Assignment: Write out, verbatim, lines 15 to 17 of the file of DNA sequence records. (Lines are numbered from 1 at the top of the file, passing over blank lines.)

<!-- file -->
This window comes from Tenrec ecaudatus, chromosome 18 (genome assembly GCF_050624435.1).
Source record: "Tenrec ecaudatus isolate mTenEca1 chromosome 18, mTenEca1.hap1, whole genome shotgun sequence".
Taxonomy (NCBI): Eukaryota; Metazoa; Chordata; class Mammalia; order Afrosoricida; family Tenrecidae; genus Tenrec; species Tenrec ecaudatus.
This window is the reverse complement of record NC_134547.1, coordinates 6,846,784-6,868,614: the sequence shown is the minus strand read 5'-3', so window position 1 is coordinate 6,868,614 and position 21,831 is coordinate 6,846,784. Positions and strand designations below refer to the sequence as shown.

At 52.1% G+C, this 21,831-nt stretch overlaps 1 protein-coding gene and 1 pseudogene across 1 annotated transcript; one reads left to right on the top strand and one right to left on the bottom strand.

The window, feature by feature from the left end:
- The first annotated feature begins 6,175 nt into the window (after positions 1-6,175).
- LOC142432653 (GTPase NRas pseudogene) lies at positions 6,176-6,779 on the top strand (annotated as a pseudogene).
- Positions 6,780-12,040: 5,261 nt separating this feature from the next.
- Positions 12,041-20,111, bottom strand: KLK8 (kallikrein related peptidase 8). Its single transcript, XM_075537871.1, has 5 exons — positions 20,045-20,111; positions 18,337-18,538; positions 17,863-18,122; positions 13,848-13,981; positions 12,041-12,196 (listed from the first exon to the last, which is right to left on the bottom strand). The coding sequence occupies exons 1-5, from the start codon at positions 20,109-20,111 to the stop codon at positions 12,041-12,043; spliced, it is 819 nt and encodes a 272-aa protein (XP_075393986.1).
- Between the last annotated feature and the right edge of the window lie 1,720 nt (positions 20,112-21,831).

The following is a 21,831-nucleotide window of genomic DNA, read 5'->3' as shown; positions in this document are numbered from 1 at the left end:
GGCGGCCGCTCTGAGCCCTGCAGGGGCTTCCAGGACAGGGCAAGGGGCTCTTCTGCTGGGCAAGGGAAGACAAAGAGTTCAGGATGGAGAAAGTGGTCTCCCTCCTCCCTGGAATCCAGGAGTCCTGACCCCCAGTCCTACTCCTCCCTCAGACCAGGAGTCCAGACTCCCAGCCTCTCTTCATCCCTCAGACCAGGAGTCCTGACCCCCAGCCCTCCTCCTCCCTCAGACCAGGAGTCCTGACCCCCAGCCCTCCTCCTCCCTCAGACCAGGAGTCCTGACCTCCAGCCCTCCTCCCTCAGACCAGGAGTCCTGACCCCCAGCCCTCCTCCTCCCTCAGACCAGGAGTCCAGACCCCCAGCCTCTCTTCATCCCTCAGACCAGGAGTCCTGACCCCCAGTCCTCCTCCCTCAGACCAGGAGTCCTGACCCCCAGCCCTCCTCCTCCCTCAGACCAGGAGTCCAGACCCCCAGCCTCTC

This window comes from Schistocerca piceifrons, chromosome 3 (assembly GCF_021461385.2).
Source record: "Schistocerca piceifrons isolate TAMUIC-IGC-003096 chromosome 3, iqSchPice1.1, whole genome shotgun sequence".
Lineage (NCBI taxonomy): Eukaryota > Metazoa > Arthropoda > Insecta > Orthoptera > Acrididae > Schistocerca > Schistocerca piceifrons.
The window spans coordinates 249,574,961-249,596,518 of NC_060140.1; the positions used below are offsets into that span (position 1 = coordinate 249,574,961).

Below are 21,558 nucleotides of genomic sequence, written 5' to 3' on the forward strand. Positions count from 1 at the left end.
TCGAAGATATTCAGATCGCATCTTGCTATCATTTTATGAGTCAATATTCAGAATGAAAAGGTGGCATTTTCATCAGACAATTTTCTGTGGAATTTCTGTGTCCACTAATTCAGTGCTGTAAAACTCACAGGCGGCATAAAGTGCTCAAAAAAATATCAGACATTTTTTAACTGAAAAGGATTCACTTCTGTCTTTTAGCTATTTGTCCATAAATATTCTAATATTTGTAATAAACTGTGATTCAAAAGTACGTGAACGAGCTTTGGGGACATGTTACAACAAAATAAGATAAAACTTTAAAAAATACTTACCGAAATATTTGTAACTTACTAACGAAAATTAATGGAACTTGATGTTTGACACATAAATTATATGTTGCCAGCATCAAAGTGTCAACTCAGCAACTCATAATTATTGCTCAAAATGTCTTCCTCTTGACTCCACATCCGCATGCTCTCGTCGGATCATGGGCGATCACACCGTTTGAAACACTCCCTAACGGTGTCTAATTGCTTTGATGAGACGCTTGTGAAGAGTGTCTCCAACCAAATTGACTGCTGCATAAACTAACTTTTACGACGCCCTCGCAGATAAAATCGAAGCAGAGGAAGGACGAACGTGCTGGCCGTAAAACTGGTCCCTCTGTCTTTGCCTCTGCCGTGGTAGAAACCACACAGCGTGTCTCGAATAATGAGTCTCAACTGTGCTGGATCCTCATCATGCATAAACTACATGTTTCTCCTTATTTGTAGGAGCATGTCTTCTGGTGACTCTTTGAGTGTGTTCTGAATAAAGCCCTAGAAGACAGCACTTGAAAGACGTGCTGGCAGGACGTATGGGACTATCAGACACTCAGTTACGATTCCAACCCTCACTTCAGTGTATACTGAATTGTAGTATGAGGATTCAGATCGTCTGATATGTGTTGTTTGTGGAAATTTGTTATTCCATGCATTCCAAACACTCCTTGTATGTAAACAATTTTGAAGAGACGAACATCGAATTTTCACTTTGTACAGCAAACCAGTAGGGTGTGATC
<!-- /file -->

Source record: "Schistocerca piceifrons isolate TAMUIC-IGC-003096 chromosome 3, iqSchPice1.1, whole genome shotgun sequence".
Lineage (NCBI taxonomy): Eukaryota > Metazoa > Arthropoda > Insecta > Orthoptera > Acrididae > Schistocerca > Schistocerca piceifrons.
The window spans coordinates 249,574,961-249,596,518 of NC_060140.1; the positions used below are offsets into that span (position 1 = coordinate 249,574,961).